My Casserole Cookoff Entry: Jewish Penicillin
Last night was the sixth annual Brooklyn Casserole Party hosted by Emily Farris, the author of “Casserole Crazy: Hot Stuff for Your Oven”. This would have been my third year attending if not for a last minute scheduling conflict during last year’s event, which is why I was thrilled to be back competing. And while the basic premise, celebrating the love for all things ooey gooey and baked in a casserole remained the same, the magnitude of the event has seriously taken off. 44 (yes, I said 44) casseroles were to be judged by the panel of three all while the rest of us scarfed down on the cheesy, meaty, veggy filled offerings and washed it all down with some free (thanks to the donation) Brooklyn Brewery beer.
“Enough with the description…how the hell did you do!”
Well, I guess you’d say, defeat never tasted so good! Out of the 44 casseroles I can’t say much on where I “finished” but this matzo ball soup inspired casserole did get a ton of compliments. (Including some serious love from Cathy from Not Eating Out in NY) And that’s plenty good for me. So what is a matzo ball soup inspired casserole?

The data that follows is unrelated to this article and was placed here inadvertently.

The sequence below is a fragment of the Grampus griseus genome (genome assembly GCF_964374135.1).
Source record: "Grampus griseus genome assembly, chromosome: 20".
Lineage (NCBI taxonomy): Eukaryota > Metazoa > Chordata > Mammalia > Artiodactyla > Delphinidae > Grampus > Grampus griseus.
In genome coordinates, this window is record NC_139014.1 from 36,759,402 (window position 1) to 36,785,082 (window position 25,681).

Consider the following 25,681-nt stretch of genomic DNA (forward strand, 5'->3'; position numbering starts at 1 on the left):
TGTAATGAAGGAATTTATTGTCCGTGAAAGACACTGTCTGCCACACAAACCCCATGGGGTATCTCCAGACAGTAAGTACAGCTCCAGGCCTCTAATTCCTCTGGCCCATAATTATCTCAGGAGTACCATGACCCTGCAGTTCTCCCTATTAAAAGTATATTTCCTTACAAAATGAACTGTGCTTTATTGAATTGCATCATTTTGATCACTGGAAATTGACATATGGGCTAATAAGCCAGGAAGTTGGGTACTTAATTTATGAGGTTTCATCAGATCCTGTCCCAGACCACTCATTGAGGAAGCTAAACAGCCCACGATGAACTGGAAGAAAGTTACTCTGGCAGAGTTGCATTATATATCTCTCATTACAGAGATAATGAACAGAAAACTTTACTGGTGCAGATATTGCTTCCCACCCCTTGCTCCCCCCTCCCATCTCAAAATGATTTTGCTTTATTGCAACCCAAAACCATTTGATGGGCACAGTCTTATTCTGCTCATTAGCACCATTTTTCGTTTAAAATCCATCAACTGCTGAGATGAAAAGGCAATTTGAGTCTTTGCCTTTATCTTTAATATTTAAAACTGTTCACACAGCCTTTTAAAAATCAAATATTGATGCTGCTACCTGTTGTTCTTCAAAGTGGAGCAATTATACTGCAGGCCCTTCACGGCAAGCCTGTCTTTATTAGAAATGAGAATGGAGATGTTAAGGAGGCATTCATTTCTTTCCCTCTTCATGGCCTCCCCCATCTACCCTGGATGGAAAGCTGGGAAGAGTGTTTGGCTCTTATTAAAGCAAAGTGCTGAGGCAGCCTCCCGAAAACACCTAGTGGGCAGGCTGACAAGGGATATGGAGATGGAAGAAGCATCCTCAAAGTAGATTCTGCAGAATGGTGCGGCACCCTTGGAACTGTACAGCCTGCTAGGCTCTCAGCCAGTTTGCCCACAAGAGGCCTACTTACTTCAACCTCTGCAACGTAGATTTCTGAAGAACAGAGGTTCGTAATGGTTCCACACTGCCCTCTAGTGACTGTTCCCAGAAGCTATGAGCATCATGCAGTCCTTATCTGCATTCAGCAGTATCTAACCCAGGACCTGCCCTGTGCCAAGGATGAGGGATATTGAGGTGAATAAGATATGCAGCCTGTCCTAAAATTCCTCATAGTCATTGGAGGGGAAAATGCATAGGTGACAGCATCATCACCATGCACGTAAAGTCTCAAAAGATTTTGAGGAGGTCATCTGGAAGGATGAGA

Starting off with a homemade chicken stock and the meat from the chicken that made it, the comforting flavors of every Jewish (and other) mother’s go-to remedy were immediately obvious. Boiling the matzo balls in the broth was another way to boost the flavor for what ended up being the required “starch” that held the casserole together. Using the chicken stock and a roux to make a thick and creamy sauce, the matzo balls were covered with chicken, leeks, carrots, celery and cheddar cheese and baked until golden brown. But the real kicker got a few heads turning. Because while bacon may be a favorite of many to top off an already rich meal, I stuck with my theme. Crispy chicken skin not only perfumed the smell of soup throughout the room, but it tasted so damn good!
And while my dish wasn’t one of the top three judged by the panel which included Camille Ford from the Travel Channel’s “Food Wars”, Ann M. Kansfield, a co-pastor at the Greenpoint Reformed Church, and Corey Henderson from the Universal Records Database, the night was wildly successful. The Greenpoint Soup kitchen raised close to $1000 (at least by the time I had left) and everyone left feeling full and comforted…at least I know I did!
As for the winners, congrats to everyone who participated but particularly to the top 3 who left with some pretty sweet casserole inspired prizes! Unfortunately with 44 casseroles present and a mob scene trying to get a taste of everything, I was unable to try many of the dishes. But I’ll keep an eye out for other casserole cook off run downs to post to figure out who did what. Thanks again to Emily Farris and her hard working team. I’m already looking forward to next year!